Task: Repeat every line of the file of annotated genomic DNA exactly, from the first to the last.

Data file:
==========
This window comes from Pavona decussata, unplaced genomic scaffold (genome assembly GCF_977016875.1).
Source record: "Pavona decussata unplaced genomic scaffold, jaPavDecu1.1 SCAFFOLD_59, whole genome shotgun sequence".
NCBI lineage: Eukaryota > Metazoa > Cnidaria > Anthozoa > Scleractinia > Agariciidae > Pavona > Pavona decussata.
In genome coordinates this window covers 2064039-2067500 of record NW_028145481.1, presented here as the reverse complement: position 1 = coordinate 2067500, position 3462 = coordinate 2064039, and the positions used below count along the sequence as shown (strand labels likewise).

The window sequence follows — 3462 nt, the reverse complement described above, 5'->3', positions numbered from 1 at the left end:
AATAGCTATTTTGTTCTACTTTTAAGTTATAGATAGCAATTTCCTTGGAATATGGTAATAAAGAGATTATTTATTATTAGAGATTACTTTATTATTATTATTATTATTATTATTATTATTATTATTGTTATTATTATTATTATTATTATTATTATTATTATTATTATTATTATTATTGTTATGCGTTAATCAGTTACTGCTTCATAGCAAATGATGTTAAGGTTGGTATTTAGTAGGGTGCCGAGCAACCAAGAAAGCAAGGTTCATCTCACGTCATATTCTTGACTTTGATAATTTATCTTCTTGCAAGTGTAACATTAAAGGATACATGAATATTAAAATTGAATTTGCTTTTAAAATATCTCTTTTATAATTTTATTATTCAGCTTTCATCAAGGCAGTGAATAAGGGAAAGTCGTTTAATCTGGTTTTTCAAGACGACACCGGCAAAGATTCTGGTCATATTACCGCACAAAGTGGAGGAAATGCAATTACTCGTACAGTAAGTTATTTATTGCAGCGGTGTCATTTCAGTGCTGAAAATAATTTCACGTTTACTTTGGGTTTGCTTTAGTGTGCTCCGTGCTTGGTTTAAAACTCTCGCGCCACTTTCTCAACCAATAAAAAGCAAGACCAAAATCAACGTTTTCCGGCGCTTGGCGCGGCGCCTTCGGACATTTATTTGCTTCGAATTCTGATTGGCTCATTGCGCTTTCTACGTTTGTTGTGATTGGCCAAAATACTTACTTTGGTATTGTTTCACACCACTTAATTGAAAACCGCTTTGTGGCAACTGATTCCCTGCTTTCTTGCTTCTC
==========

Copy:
This window comes from Pavona decussata, unplaced genomic scaffold (genome assembly GCF_977016875.1).
Source record: "Pavona decussata unplaced genomic scaffold, jaPavDecu1.1 SCAFFOLD_59, whole genome shotgun sequence".
NCBI lineage: Eukaryota > Metazoa > Cnidaria > Anthozoa > Scleractinia > Agariciidae > Pavona > Pavona decussata.
In genome coordinates this window covers 2064039-2067500 of record NW_028145481.1, presented here as the reverse complement: position 1 = coordinate 2067500, position 3462 = coordinate 2064039, and the positions used below count along the sequence as shown (strand labels likewise).

The window sequence follows — 3462 nt, the reverse complement described above, 5'->3', positions numbered from 1 at the left end:
AATAGCTATTTTGTTCTACTTTTAAGTTATAGATAGCAATTTCCTTGGAATATGGTAATAAAGAGATTATTTATTATTAGAGATTACTTTATTATTATTATTATTATTATTATTATTATTATTATTGTTATTATTATTATTATTATTATTATTATTATTATTATTATTATTATTATTGTTATGCGTTAATCAGTTACTGCTTCATAGCAAATGATGTTAAGGTTGGTATTTAGTAGGGTGCCGAGCAACCAAGAAAGCAAGGTTCATCTCACGTCATATTCTTGACTTTGATAATTTATCTTCTTGCAAGTGTAACATTAAAGGATACATGAATATTAAAATTGAATTTGCTTTTAAAATATCTCTTTTATAATTTTATTATTCAGCTTTCATCAAGGCAGTGAATAAGGGAAAGTCGTTTAATCTGGTTTTTCAAGACGACACCGGCAAAGATTCTGGTCATATTACCGCACAAAGTGGAGGAAATGCAATTACTCGTACAGTAAGTTATTTATTGCAGCGGTGTCATTTCAGTGCTGAAAATAATTTCACGTTTACTTTGGGTTTGCTTTAGTGTGCTCCGTGCTTGGTTTAAAACTCTCGCGCCACTTTCTCAACCAATAAAAAGCAAGACCAAAATCAACGTTTTCCGGCGCTTGGCGCGGCGCCTTCGGACATTTATTTGCTTCGAATTCTGATTGGCTCATTGCGCTTTCTACGTTTGTTGTGATTGGCCAAAATACTTACTTTGGTATTGTTTCACACCACTTAATTGAAAACCGCTTTGTGGCAACTGATTCCCTGCTTTCTTGCTTCTC